how to find motivation

Sometimes wondering where to begin is worse than beginning. It’s like staring at a blank page, but a little bit different. When you look at a blank page you know the next step. Creation must occur to fill that white space with something. But, what about those other situations where you know an action must occur, but are unsure what that action is?

I’ve felt the weight of starting on many occasions. The task makes you so exhausted you want to shrug, look away, and distract yourself, maybe in a bit of t.v., maybe by eating some food, or maybe by just going to bed. But, if the problem is a good one, a challenge worth pursuing, your tension with taking action will return. Good objectives have a way of reminding you that they exist, at least for a bit. If you ignore them long enough, like any one else, they will just disappear from your life and you will never know what you missed out on. 

On the other side, if you confront the hard task of starting you will find yourself facing a unique form of desperation. On the surface, you will be driven to believe that too many possibilities exist, but deep down, on a level that you fear even admitting to yourself, what stops you from acting is the thought that you cannot pull this off. This thought leaves you standing motionless, yearning to act, but bewildered in to paralysis by the self-knowledge that you are not 100% confident you can do this.

Failure to Motivate

We cannot decide how to start because we worry we are not good enough to start. Who am I to dream? Who am I to dare?

Who are you not to?

So many people succumb to the gnawing thoughts of doubt, and listen to the voice inside their head that tells them to “pass on this opportunity.” They cannot motivate themselves to act. That voice, that inner monologue, comes from a place of ancient history where taking chances meant enduring great pain and possible death. While death is often not imminent in most of the things you will take a chance at starting, the feeling of putting everything on the line is no less frightening.

In starting you must confront one very large question – “What if I fail?” You must find the stomach to be okay with failure, as failure is nothing more than an action that did not turn out the way you expected it would. Facing failure, however; takes a heaping amount of courage at the beginning. Our culture does not like failure. We hate it. Just as much as old age, and, when you get right down to it, old age is just another form of failure, of the body as you age.

The thing about failure is that there is failure on a micro level and failure on a macro level. Micro failures happen all the time. Those are the little things – the business you start that doesn’t work out, the relationship that collapses in on itself, the rift you create with a best friend. The macro is the guy living out in the woods searching for big foot. The macro failure is the giving up on life, cashing in your chips, calling your life over and retreating with resignation to whatever mindless pursuit and escape passes the time until you die. You can fail in the micro many times and still succeed in the macro if you understand that small failures don’t make your life a failure. What makes your life a failure is believing that a small failure, the micro, determines your life as being a failure or success.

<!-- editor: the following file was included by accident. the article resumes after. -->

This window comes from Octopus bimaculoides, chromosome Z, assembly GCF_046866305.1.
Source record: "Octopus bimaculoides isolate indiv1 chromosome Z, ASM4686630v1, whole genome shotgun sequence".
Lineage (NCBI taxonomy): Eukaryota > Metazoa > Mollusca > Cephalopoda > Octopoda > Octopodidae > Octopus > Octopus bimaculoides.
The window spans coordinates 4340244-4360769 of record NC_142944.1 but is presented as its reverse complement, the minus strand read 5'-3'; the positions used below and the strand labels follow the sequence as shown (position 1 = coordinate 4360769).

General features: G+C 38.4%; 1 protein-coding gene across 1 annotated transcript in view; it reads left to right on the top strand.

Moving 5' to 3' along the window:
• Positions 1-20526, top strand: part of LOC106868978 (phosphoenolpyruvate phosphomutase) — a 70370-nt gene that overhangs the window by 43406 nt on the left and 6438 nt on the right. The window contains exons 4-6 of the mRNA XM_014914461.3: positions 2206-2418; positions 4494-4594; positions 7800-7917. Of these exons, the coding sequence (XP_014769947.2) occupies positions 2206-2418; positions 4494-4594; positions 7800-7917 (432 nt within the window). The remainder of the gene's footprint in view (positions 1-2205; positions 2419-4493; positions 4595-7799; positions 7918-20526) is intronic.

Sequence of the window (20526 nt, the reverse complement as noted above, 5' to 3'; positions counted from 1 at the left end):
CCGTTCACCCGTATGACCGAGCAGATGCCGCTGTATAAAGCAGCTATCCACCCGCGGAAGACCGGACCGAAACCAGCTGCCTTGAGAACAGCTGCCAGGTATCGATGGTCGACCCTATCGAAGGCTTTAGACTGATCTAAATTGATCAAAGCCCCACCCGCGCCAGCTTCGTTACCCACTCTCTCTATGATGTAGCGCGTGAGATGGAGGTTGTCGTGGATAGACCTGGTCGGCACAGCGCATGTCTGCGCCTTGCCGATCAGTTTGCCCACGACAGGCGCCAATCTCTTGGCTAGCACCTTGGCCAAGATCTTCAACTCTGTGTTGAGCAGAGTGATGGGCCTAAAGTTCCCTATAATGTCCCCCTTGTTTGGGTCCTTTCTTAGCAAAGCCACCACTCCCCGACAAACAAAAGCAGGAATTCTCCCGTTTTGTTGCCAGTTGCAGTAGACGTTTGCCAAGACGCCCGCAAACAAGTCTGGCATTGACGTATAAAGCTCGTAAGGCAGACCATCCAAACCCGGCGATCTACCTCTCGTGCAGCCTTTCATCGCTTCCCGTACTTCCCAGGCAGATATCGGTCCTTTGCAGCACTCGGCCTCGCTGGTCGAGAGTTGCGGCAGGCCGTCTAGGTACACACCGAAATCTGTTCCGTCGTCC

How to Find Motivation

When you find the courage to start, what you learn is that the beginning of anything outside your comfort zone is a lot like putting together a jigsaw puzzle. That is the trouble with starting. After you open that box and dump the 500 pieces on the table, you start by finding all the corner and edge pieces, because those are easy. When you have the outside edge done you work your way inside, putting together the parts that make sense, and as you invest more time and energy in to the thing you start seeing the big picture. Many times you pick up the wrong piece, curse and believe without a doubt that a certain piece goes in a certain spot. But, you are wrong. You make many mistakes. Yet, you still complete the puzzle. What was once 500 individual pieces which you had no clue how to put together is now a completed image. You succeeded because you started with what you knew.

Starting anything new is like that. New represents something outside of your scope of understanding and normal patterns of behavior. You are not going to have all the answers. But, you don’t need them. Focus on what you know. Start there. Expand as you go, and eventually the whole picture will take shape.

Ultimately, those who fail to start just do not have the courage to try. They would rather keep a perfect record in life, devoid of any failure, than take a chance. The trouble with starting is that we never begin. That is the simple truth. So, what will you begin today?

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